Now, if you don't think you've ever seen a generic Linux commercial, then follow along the script below and see if this pseudo-commercial will be an eye-catcher for everyone to start questioning people: What is Linux?


(music in background, something rock'n'roll, fast beat, not grunge or acidic rock, something people can remember relatively easily)

Camera closeup of a 21" monitor, focusing in on one pixel.

Camera pans out from pixel.

Camera focuses shortly on a small window, still blurry.

Camera focuses in on an mall 200x320 windows that shows the stats for uptime (153 days, for example), cpuload (0.15 for example), users online (12 for example).

Camera keeps panning out.

Camera slowly shifts, showing more of the screen, first, an MP3 player on-screen showing timeplayed, title of artists (possibly an artist that's very well known).

Camera continues panning out, shows edge of an open spreadsheet program, with graphs (bottom right corner edge of document), shows edge of an open document with company letter head (top left corner edge of document).

Camera continues panning out, showing now the middle of the screen, a network game, with a status bar on top showing the number of users connected, and the user as HOST for the game in play.

Camera continues panning out, on lower left hand, small status window of Linux box, showing cpu w/speed (K6-2/300), 64MB RAM, 127 MB Swapspace, usage of each.

Camera continues panning out, showing the whole screen.

Camera continues panning out, we see that the user is in a cubicle of some sort.

Camera continues panning out, we see that the user is definately in a cubicle, but the office lights are out, and a large RED LED clock is to the left, showing the time, 7:24 P.M.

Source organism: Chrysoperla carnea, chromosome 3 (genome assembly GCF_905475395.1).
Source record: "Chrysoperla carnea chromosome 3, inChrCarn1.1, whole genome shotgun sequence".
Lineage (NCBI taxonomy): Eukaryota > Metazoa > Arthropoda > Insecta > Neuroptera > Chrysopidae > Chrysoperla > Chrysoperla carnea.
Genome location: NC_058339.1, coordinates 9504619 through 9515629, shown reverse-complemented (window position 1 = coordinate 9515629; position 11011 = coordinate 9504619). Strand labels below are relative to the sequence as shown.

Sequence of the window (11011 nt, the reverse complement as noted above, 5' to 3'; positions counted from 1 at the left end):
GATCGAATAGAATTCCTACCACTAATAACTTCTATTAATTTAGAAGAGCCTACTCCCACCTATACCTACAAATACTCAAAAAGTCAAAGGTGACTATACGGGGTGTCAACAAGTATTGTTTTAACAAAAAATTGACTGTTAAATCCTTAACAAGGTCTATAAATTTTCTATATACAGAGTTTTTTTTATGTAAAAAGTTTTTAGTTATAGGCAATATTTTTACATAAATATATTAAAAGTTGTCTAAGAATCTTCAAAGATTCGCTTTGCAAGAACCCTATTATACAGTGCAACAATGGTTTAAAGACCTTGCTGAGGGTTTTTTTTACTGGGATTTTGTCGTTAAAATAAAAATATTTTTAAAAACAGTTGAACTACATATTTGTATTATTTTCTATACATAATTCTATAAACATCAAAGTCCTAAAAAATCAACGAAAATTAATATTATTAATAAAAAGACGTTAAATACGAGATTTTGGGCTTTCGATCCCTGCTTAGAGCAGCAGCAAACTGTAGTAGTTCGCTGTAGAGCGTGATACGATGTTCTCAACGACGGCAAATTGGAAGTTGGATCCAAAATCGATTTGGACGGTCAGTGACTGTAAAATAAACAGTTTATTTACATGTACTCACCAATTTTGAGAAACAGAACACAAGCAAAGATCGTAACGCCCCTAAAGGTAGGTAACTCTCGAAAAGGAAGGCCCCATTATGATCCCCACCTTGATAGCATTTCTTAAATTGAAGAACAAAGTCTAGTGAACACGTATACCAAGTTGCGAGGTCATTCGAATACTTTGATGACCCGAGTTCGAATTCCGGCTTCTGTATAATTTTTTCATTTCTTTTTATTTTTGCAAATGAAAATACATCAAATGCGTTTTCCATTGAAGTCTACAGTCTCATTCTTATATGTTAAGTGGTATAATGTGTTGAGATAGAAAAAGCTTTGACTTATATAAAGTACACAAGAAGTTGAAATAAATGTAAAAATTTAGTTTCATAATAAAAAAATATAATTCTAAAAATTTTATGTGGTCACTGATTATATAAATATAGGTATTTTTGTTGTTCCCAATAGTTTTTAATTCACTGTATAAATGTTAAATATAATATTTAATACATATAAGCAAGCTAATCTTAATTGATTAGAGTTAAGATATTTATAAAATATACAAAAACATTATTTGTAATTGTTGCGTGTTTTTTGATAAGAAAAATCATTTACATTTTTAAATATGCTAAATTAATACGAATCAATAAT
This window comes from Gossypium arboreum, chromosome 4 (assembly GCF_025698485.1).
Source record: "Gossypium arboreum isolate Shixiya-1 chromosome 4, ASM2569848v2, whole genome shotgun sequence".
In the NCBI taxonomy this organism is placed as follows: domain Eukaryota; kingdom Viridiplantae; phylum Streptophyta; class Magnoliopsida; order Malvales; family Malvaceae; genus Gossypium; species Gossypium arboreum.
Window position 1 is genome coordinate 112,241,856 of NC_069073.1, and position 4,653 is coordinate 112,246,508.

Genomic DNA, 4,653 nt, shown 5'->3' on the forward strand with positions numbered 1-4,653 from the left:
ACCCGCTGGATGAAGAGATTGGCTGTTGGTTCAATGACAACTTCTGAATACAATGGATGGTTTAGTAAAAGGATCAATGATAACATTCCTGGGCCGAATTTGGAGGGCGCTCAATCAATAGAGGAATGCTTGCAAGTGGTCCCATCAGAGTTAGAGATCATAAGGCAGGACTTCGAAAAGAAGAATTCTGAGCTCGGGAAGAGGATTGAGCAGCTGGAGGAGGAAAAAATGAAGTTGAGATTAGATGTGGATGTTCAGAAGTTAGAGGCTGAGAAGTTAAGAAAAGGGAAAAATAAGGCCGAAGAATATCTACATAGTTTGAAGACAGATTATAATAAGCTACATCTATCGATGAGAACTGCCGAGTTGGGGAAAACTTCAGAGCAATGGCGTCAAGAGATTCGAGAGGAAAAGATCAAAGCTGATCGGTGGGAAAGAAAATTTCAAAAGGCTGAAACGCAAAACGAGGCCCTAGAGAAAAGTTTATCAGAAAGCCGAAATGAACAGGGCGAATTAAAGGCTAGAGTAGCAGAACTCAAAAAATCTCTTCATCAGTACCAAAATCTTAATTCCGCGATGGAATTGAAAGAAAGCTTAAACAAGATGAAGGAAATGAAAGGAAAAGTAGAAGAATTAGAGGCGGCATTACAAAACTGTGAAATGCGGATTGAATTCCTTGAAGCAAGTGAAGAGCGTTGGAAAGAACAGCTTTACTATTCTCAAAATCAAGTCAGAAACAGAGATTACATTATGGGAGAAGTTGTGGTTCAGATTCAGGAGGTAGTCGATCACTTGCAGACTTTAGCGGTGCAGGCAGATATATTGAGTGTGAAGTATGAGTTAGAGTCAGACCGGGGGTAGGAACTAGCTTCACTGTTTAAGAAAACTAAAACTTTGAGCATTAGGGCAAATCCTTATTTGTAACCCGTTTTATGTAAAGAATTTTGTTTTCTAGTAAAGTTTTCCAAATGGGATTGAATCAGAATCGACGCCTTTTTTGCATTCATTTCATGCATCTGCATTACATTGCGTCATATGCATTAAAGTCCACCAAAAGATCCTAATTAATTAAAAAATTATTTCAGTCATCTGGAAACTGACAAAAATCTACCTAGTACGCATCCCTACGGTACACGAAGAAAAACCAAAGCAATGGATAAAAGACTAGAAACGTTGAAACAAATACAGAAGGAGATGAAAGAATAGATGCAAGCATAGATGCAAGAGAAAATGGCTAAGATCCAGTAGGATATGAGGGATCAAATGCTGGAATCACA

Camera continues panning out, we exit the office enviroment out through the window, showing a silhouette of the user, then the building as a whole against a city background.

Rapid fade to white.

On screen text fade in (rapid fade-in):
(something catchy that a script writer would come up with, any and all suggestions would be appreciated)
example would be: Linux, the ability to do whatever you want, whenever you want to.

Rapid fade to white.

Penguin logo fading in. Bottom of logo shows a short list of BIG name companies who support Linux. List would most likely consist of these names: IBM, Compaq, SGI, Dell, Toshiba, Corel, Computer Associates, RedHat, VA Research, Caldera, Pacific HiTech and any other supporting companies that would have a contribution towards this commercial (yes, it would be advertisement for them to have their name at the end of the commercial).


So, who wants to finance and produce this commercial, any corporate takers?

Richard lives and works in the midwest, is into musclecars and generally finds reasons to get greased and oiled up so he can work on his friends cars and avoid going over to his mother-in-law's for sunday brunch.